Friday, September 25, 2015

Loos, 1915

Today, September 25, is the 100th anniversary of the Battle of Loos. It's an important battle - the largest fought by the British in 1915; the first use of gas by the British in the war; and the first significant use of New Army troops in the war. It was, for the most part, a disaster. The Brits had a huge numerical superiority, but their preliminaries did not dislodge the Germans, who mowed them down, as machine guns will - the Germans then brought up reserves and drove back subsequent attacks. They kept fighting for a few more days - dragged it on for weeks - but nothing really changed. (That's the basic description of every battle of WWI - bloody and disastrous initial attack, that maybe made some progress - reinforcements and counter-attacks that negate whatever advantages were gained - weeks of both sides trying it again - nothing different at the end.) (You can read all the details here, matter of factly - with casualty numbers at the end.)

Loos was very badly handled. It was the first big British attack, and it was fraught with trouble. There weren't enough shells - so the artillery barrage didn't really suppress the German lines, even the front lines. didn't break the wire. didn't support the initial waves of attack. (This would become a major scandal - it would help to bring down the British commanding general, John French, leading to Douglas Haig taking his place.) The gas (the "accessory") didn't do much good - the Brits released it from canisters, hoping the winds would carry it into the German lines. The wind wasn't blowing; it hung over the battlefield and sometimes drifted back into the British lines. It probably could have been worse - Robert Graves says that the gas-company had the wrong spanners, and couldn't get the canisters open - only a few of them went off, though of course they did the Brits more harm than the Germans. The Germans were ready (says Graves) - and managed to do what the gas company couldn't - scored a couple direct hits on the unopened canisters, releasing their contents to add to the confusion... All this mess was compounded by French's misuse of reserves - by supply problems (Graves writes about a New Army division that made notable advances, only to have to retreat when they ran out of rations) - and by general and complete confusion.

I know the battle best through Robert Graves' account in Goodbye to All That. It's a masterpiece of understated fury. Graves was at the left of the line, part of the attack on the town of La Bassée, a diversion from the main assault in theory. He described the attack as a complete fiasco - even before the battle, with drunken subalterns and staff officers abusing their commanders. Everyone expects disaster - a "glorious balls-up". And it is. Not enough artillery; the gas attack goes all wrong; when the attack gets going, the communication lines are broken, so no one behind the lines knows what is happening, no orders come up, no information goes back. The fighting itself is pure confusion - men go forward, are shot, and come back, or lay in shell holes sniping at the Germans to no effect. There is heroism - almost all of it involving men risking their lives to save their comrades. Or a fatally wounded man choking himself to stop crying so no one else will be killed to try saving him.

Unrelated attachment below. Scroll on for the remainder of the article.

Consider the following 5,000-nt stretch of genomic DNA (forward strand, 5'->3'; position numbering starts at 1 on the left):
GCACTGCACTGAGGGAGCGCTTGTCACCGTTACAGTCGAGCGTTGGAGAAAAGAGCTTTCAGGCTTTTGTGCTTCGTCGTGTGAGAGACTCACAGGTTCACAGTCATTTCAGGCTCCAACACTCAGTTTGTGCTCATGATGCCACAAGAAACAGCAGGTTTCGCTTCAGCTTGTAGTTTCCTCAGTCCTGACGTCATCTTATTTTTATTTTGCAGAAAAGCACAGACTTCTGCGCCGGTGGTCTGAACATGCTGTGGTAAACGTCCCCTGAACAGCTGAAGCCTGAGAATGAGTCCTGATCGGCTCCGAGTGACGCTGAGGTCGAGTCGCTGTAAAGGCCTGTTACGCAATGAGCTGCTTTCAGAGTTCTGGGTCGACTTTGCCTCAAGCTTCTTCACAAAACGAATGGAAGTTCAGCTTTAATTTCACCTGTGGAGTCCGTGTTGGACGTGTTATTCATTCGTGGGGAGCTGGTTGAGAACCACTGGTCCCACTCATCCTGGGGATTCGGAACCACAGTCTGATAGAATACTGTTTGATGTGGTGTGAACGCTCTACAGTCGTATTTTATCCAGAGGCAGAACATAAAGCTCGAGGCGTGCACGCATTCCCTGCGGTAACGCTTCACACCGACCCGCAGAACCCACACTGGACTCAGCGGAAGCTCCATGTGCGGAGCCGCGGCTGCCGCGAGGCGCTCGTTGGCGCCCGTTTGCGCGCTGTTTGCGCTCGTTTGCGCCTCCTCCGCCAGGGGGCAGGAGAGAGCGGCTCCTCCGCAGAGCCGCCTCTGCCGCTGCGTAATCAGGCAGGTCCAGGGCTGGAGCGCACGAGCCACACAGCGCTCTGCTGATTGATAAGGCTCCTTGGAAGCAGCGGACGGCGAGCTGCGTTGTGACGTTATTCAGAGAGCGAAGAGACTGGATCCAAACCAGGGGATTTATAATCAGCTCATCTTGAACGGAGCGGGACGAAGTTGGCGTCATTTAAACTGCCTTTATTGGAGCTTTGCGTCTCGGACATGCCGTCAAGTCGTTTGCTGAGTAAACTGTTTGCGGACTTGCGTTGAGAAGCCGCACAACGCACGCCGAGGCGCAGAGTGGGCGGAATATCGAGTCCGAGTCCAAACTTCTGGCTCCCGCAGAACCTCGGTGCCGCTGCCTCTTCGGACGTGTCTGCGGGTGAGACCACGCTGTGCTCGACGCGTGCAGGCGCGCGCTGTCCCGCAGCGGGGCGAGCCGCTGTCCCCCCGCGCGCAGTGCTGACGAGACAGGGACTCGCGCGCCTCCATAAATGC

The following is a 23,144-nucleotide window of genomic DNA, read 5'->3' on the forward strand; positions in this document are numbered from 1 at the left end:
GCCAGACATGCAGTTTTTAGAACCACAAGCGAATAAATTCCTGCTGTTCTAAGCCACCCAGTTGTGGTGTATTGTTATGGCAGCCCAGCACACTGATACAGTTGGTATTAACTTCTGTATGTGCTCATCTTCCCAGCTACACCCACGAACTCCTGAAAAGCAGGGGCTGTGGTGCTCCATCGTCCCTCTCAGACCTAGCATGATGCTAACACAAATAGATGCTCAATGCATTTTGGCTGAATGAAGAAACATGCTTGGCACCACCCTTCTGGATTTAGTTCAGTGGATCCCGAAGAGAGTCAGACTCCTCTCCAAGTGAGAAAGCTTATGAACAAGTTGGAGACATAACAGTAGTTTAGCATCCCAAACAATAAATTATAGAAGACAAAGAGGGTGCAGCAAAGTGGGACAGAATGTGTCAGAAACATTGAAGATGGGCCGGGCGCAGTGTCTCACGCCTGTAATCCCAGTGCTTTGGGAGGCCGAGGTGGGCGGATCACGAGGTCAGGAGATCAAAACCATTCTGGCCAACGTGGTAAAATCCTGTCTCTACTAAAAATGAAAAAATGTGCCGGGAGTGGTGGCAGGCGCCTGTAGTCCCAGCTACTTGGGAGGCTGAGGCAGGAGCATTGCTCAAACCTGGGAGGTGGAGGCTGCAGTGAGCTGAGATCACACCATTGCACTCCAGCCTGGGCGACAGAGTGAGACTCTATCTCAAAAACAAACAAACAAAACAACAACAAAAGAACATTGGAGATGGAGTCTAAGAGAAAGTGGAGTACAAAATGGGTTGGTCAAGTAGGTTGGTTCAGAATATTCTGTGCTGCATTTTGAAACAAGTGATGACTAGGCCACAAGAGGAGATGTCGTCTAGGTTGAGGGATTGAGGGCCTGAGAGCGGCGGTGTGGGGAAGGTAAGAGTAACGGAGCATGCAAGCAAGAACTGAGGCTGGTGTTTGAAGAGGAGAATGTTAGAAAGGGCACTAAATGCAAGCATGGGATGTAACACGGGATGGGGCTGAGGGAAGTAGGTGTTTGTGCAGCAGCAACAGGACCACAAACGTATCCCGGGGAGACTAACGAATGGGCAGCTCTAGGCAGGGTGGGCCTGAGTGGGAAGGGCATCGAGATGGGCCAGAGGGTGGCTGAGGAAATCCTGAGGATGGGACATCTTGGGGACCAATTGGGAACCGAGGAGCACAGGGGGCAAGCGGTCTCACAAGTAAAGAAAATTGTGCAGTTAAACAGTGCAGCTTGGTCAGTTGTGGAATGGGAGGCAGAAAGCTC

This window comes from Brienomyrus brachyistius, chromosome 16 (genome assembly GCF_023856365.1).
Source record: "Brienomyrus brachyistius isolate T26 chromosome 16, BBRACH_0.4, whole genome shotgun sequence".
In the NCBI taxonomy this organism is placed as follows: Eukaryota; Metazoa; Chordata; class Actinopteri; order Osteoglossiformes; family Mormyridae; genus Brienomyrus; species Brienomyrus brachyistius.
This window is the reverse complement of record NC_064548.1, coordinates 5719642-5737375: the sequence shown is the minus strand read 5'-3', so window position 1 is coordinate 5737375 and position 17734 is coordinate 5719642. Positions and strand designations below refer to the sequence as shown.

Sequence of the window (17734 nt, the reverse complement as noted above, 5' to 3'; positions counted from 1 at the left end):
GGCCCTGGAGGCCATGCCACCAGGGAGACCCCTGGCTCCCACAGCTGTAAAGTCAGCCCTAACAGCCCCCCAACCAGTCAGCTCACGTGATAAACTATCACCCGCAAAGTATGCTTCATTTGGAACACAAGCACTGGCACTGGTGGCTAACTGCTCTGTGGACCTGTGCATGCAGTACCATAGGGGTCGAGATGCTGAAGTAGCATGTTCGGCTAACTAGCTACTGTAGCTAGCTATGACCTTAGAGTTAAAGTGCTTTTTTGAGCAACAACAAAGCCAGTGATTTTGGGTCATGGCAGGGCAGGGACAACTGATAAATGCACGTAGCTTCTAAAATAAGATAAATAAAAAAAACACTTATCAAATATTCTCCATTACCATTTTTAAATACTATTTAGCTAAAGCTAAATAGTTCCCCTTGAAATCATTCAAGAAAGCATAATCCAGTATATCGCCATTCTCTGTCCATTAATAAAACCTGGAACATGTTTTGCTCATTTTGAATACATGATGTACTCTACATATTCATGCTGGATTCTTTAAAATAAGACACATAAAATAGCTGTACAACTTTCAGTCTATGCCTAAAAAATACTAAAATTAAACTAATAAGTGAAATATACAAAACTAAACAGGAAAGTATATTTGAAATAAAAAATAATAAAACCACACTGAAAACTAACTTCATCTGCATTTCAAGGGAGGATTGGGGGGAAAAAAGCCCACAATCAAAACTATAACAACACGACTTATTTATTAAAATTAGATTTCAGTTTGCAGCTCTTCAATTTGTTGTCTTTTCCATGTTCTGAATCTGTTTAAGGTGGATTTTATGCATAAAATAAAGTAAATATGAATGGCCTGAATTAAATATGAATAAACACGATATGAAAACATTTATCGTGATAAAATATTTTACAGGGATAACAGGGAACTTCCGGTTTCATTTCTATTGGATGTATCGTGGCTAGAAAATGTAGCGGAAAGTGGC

He had no love for the higher officers, Graves. He tells us how the colonel went to the rear with the wounded, "with a slight cut on the hand." (The junior officer who chewed his hand to stop himself from screaming, meanwhile, was hit 17 times. Lieutenants and captains take the brunt of the damage and acquit themselves well in Graves' account.) He ends his story of the battle with a very nasty (but typically understated) story of two second lieutenants who survived the brunt of the fighting. (2 of 3 officers in their battalion to emerge from the battle unwounded.) They reported to their commander, who they found eating a meat pie; he took their report, and sent them on their way (without offering any of the pie), with an admonition to make sure that men remembered to button their shoulder straps. Graves adds that the colonel was heard to complain “that he only had two blankets and that it was a deucedly cold night.” At least another officer, having heard the story, gets some payback, by helping himself to the meat pie without being invited...

It's an extraordinary passage, and well worth seeking out. (The book, of course, is itself extraordinary, and well worth the read.) It gets at so much of what was wrong in the war - the pointlessness of the tactics; the endless screw ups, undermining the already bad plans; the absurdity of the class structure and command structure that kept haunting the war effort. (He tells the story of the son of a prominent Jamaican planter who got appointed a first lieutenant by the governor of Jamaica. The boy (a kid, 18 or so) was hopelessly incompetent, but outranked most of the other officers. He was appointed to the mortal battalion, since he was otherwise useless - at first, mortars were useless too, but they were starting to become valuable by the end of 1915. When the battle started, the kid ("Jamaica" as Graves call shim) did all right, working the mortars - but in the middle of the battle, a captain, the only man in the battalion to treat him well, was mortally wounded - and "Jamaica" fell to pieces. Abandoned the mortars - leaving one German machine gun unscathed, machine gun that proceeded to cut down attackers in swaths. And more - "Jamaica" and his wounded captain blocked the trenches, so men couldn't move top and from the battle - another disaster. But all too typical, given the men in positions of authority because of who they knew, rather than what they knew...) Grave's account is, in miniature, as clear eyed a picture of what the hwole war was like as you can get.

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